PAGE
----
Changing risk management rules to chase the potential of higher profits because of a winning trade or even because of a few winning trades in a row is dangerous to your wealth.


Second Temptation: Getting Out Too Early

The second temptation is even less obvious, but just as deadly to long-term success. This is the risk associated with getting out too early. This temptation comes in two flavors…getting out before a profit target and changing a profit target because of missed opportunity.

Both sides of this temptation are generally provoked by an incautious (though natural) focus on the outcome of individual trades. The “If only…” framework can be caused by a memory of a recent loss…or the memory or a recent missed opportunity because a profit target was reached.

The need to be right is powerful and also subtle. The memory of recent losses may tempt a trader to get out before a rules based profit target in an effort to avoid the repetition of a losing trade. This traders who identify as Win Frequent or Win Frequent Extreme are especially susceptible to this temptation because of their high need to win and their strong desire to avoid loss.

The second side of this temptation is caused by missing out on a bigger profit because of profit taking rules. Consider this example. Assume you bought a stock for $100 and that your profit taking rules tell you to get out at $150. Now imagine that you did get out at $150 after holding the position for just just one week only to see the stock continue running over the next week, eventually reaching a high of $200.  

This missed opportunity will tempt  traders to question their profit target rules. This temptation is especially prevalent for Win Big Extreme and Win Big traders who love outsized gains.

In either scenario, the uncontrolled inner dialogue tempting the trader away from their following their trading rules is dangerous. It keeps the focus on individual trade outcomes when success can only be achieved by mastery of a statistical approach to trading.

Successful traders understand that long-term trading success doesn’t come from a few lucky trades. Those who achieve the highest success establish a set of rules to guide their trading decisions, and then remain focused on following their rules— period. They don’t indulge in or allow these “What if…” questions to derail their efforts as a trader.

Confidence is critical to long term success as a trader. Traders must remain confident in their trading process and in their own ability to follow that process. If that process provides detailed expectations which can be measured through the feedback loop of a journal, then the trader can remain confident both in their approach and in themselves. It’s a completely different mindset to most traders.

While rules governing the controlling of losses are important, those governing profits and missed opportunity are just as important. Both types of rules are necessary because these things so easily affect and generally make negative the trading narrative an individual trader has with themselves about their progress.

One way to avoid the most common “If only…” trap that come with profitable trades is to scale out of positions. 


Curing the “If Only…” Framework  of Profitable Trades

Managing the emotional reactions to profitable trade outcomes is just as important as managing monetary risk. If uncontrolled, both may contribute to failure as a trader.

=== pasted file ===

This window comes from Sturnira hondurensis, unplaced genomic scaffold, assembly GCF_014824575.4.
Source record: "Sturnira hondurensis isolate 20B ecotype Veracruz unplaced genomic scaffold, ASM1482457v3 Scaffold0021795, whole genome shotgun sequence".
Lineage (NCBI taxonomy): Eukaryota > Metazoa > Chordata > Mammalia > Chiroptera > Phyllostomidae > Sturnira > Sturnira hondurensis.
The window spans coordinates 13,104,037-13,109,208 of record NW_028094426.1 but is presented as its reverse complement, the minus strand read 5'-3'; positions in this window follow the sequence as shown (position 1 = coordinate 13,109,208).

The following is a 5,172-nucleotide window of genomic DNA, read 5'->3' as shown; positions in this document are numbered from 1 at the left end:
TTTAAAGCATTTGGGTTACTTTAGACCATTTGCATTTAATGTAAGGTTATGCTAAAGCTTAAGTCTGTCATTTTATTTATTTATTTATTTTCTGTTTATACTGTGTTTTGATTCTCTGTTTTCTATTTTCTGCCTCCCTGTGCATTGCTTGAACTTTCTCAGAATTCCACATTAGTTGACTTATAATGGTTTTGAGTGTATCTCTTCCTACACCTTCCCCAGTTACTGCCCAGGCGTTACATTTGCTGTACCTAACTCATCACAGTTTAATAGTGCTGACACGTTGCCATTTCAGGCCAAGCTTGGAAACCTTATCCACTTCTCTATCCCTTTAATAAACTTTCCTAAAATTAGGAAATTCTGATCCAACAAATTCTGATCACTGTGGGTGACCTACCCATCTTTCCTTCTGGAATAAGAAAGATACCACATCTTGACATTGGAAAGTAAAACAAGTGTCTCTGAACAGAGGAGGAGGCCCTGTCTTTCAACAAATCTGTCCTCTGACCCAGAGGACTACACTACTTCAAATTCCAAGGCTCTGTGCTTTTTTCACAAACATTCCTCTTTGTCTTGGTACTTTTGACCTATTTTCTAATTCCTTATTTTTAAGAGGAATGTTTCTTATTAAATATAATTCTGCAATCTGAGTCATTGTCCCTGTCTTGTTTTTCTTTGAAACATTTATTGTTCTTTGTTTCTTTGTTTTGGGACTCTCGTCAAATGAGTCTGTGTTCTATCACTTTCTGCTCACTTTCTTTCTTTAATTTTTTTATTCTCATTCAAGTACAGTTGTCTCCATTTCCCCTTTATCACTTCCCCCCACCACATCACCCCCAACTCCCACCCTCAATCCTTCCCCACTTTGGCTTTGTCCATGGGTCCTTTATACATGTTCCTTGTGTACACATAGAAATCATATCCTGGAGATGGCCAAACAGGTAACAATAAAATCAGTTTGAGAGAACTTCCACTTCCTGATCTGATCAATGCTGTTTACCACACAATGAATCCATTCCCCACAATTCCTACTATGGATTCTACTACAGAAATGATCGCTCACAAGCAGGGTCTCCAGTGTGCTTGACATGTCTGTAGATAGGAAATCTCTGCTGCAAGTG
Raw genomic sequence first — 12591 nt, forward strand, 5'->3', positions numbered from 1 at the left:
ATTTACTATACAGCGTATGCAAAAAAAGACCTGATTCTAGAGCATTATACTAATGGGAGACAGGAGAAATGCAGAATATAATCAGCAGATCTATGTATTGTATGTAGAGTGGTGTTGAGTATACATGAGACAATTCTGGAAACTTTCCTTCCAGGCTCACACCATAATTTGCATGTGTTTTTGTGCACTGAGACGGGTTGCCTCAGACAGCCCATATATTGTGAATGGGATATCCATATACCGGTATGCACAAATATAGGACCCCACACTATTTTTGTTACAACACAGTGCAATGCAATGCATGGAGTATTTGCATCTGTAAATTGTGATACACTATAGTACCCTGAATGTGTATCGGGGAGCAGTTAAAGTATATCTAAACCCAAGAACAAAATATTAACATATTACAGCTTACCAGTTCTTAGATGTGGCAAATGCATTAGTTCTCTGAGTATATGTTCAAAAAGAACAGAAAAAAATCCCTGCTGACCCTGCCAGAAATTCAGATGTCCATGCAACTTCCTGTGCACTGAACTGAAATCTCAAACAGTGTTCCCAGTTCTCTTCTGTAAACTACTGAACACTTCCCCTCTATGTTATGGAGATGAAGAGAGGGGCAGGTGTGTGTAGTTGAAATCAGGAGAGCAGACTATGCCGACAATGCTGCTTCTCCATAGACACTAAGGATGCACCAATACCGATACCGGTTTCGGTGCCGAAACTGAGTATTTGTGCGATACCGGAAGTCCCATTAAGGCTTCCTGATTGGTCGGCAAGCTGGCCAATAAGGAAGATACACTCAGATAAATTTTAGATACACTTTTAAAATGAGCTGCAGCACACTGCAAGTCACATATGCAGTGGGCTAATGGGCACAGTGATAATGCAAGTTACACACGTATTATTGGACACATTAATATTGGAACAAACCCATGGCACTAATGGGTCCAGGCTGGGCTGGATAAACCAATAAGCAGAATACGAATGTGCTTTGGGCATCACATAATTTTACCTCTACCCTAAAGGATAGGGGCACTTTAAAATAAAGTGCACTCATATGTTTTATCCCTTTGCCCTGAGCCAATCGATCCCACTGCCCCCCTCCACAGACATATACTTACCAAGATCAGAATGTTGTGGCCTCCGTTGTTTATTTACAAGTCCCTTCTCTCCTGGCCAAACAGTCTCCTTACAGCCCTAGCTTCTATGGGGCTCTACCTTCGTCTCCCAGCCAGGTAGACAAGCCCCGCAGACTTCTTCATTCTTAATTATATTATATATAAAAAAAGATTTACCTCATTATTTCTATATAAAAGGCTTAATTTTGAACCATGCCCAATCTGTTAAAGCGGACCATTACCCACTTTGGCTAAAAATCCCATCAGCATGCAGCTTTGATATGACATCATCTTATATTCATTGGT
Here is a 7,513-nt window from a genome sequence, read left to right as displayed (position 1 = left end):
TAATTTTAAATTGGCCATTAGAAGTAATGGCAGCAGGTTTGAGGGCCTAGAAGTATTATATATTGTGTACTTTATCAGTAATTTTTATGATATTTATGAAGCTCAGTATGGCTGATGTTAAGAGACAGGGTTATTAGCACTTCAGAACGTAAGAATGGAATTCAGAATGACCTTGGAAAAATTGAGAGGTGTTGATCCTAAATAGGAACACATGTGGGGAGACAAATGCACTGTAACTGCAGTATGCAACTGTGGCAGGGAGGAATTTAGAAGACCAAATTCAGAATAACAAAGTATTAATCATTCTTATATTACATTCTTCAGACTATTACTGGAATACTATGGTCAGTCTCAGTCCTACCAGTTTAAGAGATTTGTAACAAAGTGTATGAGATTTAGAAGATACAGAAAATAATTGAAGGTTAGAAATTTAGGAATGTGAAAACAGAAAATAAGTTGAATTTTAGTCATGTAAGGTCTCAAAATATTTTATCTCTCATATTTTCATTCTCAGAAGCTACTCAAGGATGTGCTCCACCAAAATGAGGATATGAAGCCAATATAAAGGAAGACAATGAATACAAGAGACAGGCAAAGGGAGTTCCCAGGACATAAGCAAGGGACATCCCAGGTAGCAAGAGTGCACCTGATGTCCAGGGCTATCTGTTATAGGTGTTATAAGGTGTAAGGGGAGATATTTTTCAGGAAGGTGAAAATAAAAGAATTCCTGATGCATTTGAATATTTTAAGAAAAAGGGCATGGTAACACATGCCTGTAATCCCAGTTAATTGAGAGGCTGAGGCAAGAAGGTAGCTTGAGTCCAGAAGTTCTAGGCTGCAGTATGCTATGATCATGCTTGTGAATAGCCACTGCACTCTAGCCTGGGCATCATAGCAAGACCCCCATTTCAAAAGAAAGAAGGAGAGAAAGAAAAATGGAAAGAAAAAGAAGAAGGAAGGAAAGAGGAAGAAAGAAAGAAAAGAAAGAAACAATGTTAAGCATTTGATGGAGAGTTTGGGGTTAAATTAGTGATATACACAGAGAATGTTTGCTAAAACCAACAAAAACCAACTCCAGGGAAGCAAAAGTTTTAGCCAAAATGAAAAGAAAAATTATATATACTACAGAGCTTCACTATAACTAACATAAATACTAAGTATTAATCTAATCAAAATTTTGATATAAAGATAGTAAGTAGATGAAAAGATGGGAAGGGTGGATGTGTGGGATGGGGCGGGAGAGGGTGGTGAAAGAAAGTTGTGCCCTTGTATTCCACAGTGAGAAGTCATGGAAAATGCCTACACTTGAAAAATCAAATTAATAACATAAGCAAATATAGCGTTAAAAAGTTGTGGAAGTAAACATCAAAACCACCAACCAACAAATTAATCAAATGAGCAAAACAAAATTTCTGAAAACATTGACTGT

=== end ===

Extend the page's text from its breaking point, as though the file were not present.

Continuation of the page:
Everything we teach in our curriculum and educational process is designed to help you develop a systematic, repeatable, and trusted approach to your trading. If you carefully build this trading process and follow it carefully, it will provide definable and highly probable outcomes over many trades.

Yet if a trader consistently breaks their rules for any one part of this trading process, then they cannot get consistent results or profitability from the markets. As discussed, profitable trades contribute to the breaking of trading rules. One way to combat these temptations is to simply scale out of a position.

Scaling out does two things. First, it locks in a profit on the portion of the trade that is sold. Second, it allows the trader to capture more of a move if the stock continues to rally.

Combining the idea of scaling into a position with the discipline to scale out of it is a way for the trader to bank profits throughout a move. Banking profits throughout a move in a defined, rules-based way can help the trader avoid, or better respond to, the negative inner dialogue which might otherwise threaten to sabotage their success. 

Each of us approaches the markets with our own unique bundle of habits, subconscious (and conscious) thought processes, emotional response to stress, coping and defensive mechanisms, and a whole host of other issues we bring to trading which may threaten our success but could (if harnessed correctly) actually support us.

One way to harness this baggage is to set rules, such as scaling in or out of trades that will help you better cope with the emotional reactions or negative inner dialogue that might otherwise tempt you away from following your process. 

Creating and following a set of rules covering the entire process necessary to achieving consistent results is key to long-term success. This is why scaling out can be the cure for trading “exit-itis” and the temptation to break the rules to capture profits.

While much attention is focused on controlling losses, it’s also important to control the inner narrative that might come from profitable trades. This narrative should always be focused on how well a trader followed their rules and on the process of their trading more than the outcome of any individual trade.